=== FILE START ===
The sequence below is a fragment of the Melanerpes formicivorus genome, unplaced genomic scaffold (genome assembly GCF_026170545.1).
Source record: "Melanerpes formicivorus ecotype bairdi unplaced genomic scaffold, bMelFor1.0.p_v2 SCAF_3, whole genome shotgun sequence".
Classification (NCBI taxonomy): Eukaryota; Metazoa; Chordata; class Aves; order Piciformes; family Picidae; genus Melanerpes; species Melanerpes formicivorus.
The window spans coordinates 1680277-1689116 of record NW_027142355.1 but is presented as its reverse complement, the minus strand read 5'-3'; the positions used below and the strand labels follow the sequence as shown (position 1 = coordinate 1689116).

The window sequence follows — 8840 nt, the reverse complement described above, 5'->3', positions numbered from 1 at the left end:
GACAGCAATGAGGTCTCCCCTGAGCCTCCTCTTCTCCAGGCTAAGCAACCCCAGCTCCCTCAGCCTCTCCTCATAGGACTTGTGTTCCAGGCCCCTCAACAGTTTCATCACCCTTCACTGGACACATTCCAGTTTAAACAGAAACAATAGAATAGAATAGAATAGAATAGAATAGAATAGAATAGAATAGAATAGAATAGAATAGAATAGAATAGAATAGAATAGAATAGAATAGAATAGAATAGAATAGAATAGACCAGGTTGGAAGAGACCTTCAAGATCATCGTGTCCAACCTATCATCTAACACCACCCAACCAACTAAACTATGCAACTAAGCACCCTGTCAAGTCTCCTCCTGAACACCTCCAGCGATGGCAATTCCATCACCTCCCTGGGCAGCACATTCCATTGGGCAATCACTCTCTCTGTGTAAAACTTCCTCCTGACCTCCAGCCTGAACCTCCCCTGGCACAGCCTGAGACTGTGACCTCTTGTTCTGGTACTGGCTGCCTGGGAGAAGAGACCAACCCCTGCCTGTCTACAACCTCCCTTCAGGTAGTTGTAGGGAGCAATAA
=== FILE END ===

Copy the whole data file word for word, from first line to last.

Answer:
The sequence below is a fragment of the Melanerpes formicivorus genome, unplaced genomic scaffold (genome assembly GCF_026170545.1).
Source record: "Melanerpes formicivorus ecotype bairdi unplaced genomic scaffold, bMelFor1.0.p_v2 SCAF_3, whole genome shotgun sequence".
Classification (NCBI taxonomy): Eukaryota; Metazoa; Chordata; class Aves; order Piciformes; family Picidae; genus Melanerpes; species Melanerpes formicivorus.
The window spans coordinates 1680277-1689116 of record NW_027142355.1 but is presented as its reverse complement, the minus strand read 5'-3'; the positions used below and the strand labels follow the sequence as shown (position 1 = coordinate 1689116).

The window sequence follows — 8840 nt, the reverse complement described above, 5'->3', positions numbered from 1 at the left end:
GACAGCAATGAGGTCTCCCCTGAGCCTCCTCTTCTCCAGGCTAAGCAACCCCAGCTCCCTCAGCCTCTCCTCATAGGACTTGTGTTCCAGGCCCCTCAACAGTTTCATCACCCTTCACTGGACACATTCCAGTTTAAACAGAAACAATAGAATAGAATAGAATAGAATAGAATAGAATAGAATAGAATAGAATAGAATAGAATAGAATAGAATAGAATAGAATAGAATAGAATAGAATAGAATAGAATAGAATAGACCAGGTTGGAAGAGACCTTCAAGATCATCGTGTCCAACCTATCATCTAACACCACCCAACCAACTAAACTATGCAACTAAGCACCCTGTCAAGTCTCCTCCTGAACACCTCCAGCGATGGCAATTCCATCACCTCCCTGGGCAGCACATTCCATTGGGCAATCACTCTCTCTGTGTAAAACTTCCTCCTGACCTCCAGCCTGAACCTCCCCTGGCACAGCCTGAGACTGTGACCTCTTGTTCTGGTACTGGCTGCCTGGGAGAAGAGACCAACCCCTGCCTGTCTACAACCTCCCTTCAGGTAGTTGTAGGGAGCAATAA